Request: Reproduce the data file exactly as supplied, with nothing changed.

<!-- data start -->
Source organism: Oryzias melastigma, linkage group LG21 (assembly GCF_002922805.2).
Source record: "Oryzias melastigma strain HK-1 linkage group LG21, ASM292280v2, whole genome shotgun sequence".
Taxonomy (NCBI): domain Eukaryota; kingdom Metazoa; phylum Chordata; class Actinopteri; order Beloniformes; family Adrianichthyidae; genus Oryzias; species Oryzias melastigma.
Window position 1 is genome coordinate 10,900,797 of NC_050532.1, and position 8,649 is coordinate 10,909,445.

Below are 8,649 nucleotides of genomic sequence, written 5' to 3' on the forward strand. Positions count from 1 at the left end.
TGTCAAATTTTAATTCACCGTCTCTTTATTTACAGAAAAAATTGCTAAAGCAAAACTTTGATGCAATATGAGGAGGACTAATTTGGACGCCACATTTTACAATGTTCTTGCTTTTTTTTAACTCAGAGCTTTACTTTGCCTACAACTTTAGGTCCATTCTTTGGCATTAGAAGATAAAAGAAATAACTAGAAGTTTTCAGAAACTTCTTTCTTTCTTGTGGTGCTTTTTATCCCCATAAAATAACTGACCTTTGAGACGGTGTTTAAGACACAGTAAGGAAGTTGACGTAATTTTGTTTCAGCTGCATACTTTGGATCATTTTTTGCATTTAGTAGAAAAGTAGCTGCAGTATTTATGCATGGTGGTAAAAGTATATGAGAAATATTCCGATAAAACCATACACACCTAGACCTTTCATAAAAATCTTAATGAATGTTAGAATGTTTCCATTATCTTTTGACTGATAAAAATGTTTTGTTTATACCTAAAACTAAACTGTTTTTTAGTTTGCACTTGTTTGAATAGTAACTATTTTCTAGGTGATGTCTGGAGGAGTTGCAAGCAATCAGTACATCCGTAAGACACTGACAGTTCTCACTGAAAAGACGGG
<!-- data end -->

Source organism: Oryzias melastigma, linkage group LG21 (assembly GCF_002922805.2).
Source record: "Oryzias melastigma strain HK-1 linkage group LG21, ASM292280v2, whole genome shotgun sequence".
Taxonomy (NCBI): domain Eukaryota; kingdom Metazoa; phylum Chordata; class Actinopteri; order Beloniformes; family Adrianichthyidae; genus Oryzias; species Oryzias melastigma.
Window position 1 is genome coordinate 10,900,797 of NC_050532.1, and position 8,649 is coordinate 10,909,445.

Below are 8,649 nucleotides of genomic sequence, written 5' to 3' on the forward strand. Positions count from 1 at the left end.
TGTCAAATTTTAATTCACCGTCTCTTTATTTACAGAAAAAATTGCTAAAGCAAAACTTTGATGCAATATGAGGAGGACTAATTTGGACGCCACATTTTACAATGTTCTTGCTTTTTTTTAACTCAGAGCTTTACTTTGCCTACAACTTTAGGTCCATTCTTTGGCATTAGAAGATAAAAGAAATAACTAGAAGTTTTCAGAAACTTCTTTCTTTCTTGTGGTGCTTTTTATCCCCATAAAATAACTGACCTTTGAGACGGTGTTTAAGACACAGTAAGGAAGTTGACGTAATTTTGTTTCAGCTGCATACTTTGGATCATTTTTTGCATTTAGTAGAAAAGTAGCTGCAGTATTTATGCATGGTGGTAAAAGTATATGAGAAATATTCCGATAAAACCATACACACCTAGACCTTTCATAAAAATCTTAATGAATGTTAGAATGTTTCCATTATCTTTTGACTGATAAAAATGTTTTGTTTATACCTAAAACTAAACTGTTTTTTAGTTTGCACTTGTTTGAATAGTAACTATTTTCTAGGTGATGTCTGGAGGAGTTGCAAGCAATCAGTACATCCGTAAGACACTGACAGTTCTCACTGAAAAGACGGG